The Swicked Art of Virgil Walker

by Bryce Walker on December 7, 2008

My grandpa is Virgil Walker. He lives in Arizona with my aunts and uncles and is one of the many artists in my family. In my opinion, he is a master at what he does. His art, creating feathered masks and full-figured pieces, is both very unusual and swicked.

The first thing he does is make a clay mold of the face or figure, then covers it in a plaster cast to make the final mold. After the plaster hardens it is removed from the clay and it is time to add the feathers.

 Old Solitaire

Old Solitaire

Using a hot glue gun, he hand glues each feather on to the plaster one at a time. The material he uses includes turkey quills, emu, partridge, duck, and chicken feathers. The feathers are glued in overlapping rows, with each row providing different textures and shades of color to contribute to the whole. Some times he has an idea of what the finished piece will look like, other times the piece will show itself during the process.

After he is finished gluing, the masterpiece is done. He makes many different types of masks, each one with a different shape or form, using up to 5 different types of feathers. The combinations are infinite.

Senex - full figure

Senex

Pheasant, goose, duck and chicken feathers individually glued to a single polymer-plaster cast of an original clay sculpture. 35″ x 44″ x 17″

My grandpa’s work is more than art. Each piece is a part of his life and a connection to the past. The writing below describes how Senex was created.

“Filling out Social Security papers sent me off pondering the quirks and quandaries of time, it’s unfolding and meaning. I had just started this figure and had to pose before a mirror and realized that it had been 50 years since I had more than one ab. Thinking of phases of life I noticed this present one opened 23 years ago when I started what I grandly called Feathered Sculptures in a Mask Motif: from the Nature of Mind Series.

As my mind returned from its drift, I found I was staring at Andy Goldsworthy’s A Collaboration With Nature leaning against the bookcase. On the cover is an arrangement on a beach in Scotland of pebbles of ascending size in a golden spiral. Each stone had been scratched with another rock then broken in half before aligning the breaks to create a widening shadow line through the unfolding spiral.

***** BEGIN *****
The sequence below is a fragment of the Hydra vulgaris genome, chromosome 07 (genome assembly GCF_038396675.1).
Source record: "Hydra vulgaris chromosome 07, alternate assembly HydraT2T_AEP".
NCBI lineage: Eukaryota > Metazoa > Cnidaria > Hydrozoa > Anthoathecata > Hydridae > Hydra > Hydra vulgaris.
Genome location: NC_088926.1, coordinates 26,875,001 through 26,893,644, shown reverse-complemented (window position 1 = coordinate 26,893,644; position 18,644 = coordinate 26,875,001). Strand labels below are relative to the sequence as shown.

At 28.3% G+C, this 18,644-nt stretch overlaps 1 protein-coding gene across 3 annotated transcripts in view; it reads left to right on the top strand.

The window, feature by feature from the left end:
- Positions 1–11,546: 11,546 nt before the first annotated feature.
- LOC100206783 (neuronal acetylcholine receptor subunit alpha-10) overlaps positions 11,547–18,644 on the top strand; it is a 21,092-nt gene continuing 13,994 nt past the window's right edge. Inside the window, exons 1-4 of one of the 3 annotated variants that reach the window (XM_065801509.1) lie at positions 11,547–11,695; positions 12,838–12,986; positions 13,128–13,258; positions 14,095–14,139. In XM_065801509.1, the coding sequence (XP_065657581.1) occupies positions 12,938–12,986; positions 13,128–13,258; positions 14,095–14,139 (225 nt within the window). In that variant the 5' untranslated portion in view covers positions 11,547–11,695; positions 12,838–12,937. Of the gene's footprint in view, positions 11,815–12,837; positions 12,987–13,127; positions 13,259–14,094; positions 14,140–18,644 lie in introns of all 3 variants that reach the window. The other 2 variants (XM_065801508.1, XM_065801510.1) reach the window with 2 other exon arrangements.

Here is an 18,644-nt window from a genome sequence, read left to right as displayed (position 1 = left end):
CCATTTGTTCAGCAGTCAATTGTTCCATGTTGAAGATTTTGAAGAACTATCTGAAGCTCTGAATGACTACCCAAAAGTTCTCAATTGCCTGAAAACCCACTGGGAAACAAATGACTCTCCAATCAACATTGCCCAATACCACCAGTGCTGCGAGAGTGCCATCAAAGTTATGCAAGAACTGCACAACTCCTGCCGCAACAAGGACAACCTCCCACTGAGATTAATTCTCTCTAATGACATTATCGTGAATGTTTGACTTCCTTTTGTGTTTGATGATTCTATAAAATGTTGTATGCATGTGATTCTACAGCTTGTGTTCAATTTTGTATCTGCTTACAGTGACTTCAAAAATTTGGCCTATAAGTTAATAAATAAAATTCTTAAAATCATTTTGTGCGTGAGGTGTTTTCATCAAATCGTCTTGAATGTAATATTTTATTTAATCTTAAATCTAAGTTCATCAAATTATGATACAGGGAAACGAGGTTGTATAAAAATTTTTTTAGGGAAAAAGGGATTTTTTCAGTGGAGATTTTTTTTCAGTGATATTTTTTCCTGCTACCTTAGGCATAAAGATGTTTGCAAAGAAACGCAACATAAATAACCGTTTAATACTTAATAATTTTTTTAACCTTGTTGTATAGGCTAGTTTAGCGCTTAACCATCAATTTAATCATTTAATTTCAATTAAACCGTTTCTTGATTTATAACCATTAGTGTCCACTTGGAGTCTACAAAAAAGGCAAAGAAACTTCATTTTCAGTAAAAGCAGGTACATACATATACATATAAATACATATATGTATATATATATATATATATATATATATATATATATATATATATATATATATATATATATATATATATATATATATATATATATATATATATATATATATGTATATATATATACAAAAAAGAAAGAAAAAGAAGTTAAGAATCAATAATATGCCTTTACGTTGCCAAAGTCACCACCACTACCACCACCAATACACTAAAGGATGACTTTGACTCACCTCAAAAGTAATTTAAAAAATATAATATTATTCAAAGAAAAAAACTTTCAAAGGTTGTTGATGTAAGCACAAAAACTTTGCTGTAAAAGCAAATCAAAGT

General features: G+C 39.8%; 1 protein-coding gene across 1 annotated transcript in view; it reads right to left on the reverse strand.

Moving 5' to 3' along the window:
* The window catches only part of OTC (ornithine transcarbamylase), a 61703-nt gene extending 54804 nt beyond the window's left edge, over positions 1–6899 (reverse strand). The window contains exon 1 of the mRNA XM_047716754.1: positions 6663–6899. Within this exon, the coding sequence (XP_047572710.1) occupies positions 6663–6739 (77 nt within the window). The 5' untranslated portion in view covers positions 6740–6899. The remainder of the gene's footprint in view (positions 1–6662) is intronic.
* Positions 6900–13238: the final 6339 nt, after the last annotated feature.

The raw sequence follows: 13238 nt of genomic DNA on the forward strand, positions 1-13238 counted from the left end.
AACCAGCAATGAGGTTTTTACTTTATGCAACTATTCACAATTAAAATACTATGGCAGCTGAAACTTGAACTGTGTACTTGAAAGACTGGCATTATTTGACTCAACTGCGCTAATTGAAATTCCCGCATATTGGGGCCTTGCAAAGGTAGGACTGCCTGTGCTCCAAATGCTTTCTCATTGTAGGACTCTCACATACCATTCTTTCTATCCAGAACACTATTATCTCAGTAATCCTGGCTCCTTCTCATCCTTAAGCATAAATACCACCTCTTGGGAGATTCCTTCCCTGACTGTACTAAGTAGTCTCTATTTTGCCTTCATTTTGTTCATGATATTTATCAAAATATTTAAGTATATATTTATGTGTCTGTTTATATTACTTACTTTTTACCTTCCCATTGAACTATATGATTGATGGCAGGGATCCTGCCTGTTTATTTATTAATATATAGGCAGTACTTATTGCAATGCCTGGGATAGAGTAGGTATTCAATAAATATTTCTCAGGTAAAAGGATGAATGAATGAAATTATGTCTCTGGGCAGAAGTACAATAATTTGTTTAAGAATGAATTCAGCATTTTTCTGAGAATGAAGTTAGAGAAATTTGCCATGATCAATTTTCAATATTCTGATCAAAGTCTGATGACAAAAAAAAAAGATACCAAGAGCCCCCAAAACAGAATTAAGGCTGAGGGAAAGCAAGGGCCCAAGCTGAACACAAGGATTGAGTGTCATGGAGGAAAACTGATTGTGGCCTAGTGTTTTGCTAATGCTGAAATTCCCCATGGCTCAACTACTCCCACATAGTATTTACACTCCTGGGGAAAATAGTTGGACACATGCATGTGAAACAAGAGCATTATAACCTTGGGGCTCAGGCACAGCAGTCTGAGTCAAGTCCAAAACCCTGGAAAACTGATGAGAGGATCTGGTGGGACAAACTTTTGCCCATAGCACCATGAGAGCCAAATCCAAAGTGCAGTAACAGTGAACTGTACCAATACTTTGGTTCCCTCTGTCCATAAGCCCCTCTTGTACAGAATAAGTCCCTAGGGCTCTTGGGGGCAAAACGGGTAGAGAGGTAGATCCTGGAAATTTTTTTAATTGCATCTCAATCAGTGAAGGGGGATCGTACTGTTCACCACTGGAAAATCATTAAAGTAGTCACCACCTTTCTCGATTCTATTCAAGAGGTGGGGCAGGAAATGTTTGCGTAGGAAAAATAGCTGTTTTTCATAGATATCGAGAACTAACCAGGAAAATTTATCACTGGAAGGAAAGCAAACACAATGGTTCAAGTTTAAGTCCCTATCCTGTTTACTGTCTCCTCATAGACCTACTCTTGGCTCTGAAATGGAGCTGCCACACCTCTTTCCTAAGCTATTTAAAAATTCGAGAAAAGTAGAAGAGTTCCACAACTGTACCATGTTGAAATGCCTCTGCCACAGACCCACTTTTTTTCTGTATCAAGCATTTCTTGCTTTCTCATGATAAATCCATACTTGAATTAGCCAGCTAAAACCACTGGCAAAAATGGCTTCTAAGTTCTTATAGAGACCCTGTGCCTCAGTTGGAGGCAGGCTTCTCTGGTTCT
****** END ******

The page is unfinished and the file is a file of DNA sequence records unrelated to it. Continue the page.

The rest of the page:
Each pebble, as a moment, event, phase or chapter in growth, has been scoured and broken, leading to the next in an unfolding pattern like a Nautilus shell, galaxy or cabbage. The progression in size, based on the Fibonacci sequence, is the sum of the present and previous. What struck me in rethinking the unfolding of a life was the possibility of a harmonic where certain points in time are dramatically informed by an arc across the spiral of unfolding time.

Senex is Latin for old man. Yet the experience of ‘old’ man or woman holds within it more than tired, worn and sore. It has a clear harmonic with the entry to maturity, that moment of the first full embrace of life. We may interpret this as needing a facelift, Porsche, or younger mate, none of which I can afford, but the real invitation is to an orientation that embraces life, not as Atlas hunched with the burden of the world, but lightly and open and up.”

You can understand why I’m so proud of my grandpa and why I think that his work is so swicked!

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{ 2 comments… read them below or add one }

Diane Gannon Ward May 28, 2010 at 10:05 am

In 1991 my husband and I were vacationing in Arizona, and stayed at The Boulders. One of your grandfathers masks was on display at the resort. I was completely “captivated” by this beautiful piece of art named: Trustworthy. We visited your grandfather and were blessed to see works in progress…and many other finished masterpieces.
I purchased Trustworthy for $2500 and he was placed over the fireplace in our bedroom for many years. When we divorced 10 years later, I told my husband he could have absolutely everything in our home…all I wanted to keep…was a leather chair..and Trustworthy.
Trustworthy has since travelled to 3 other homes with me, and right now I gaze over at him…and thank him for always reminding me…to have Faith…and most of all to TRUST.
Diane Westchester, NY

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Terry Monaco July 27, 2009 at 5:23 pm

Many years ago I had the good fortune to visit your Grandfathers store in the Pedragal ( hope I spelled it right) mall and fell in love with his works, one in particular Scent of Rain and could kick myself in the pants for not buying it but it was two or three thousand dollars and I really could not afford it but till this day I think about this marvelous piece and his others that were on display there. I regret everyday not putting it on my Visa and I would have had it paid off and could enjoy the piece everyday. Just wanted you to know how his pieces show not only his talent but his patience and honestly in making his pieces lifelike……….Thanks for listening…………Terry Monaco, Philadelphia, PA.

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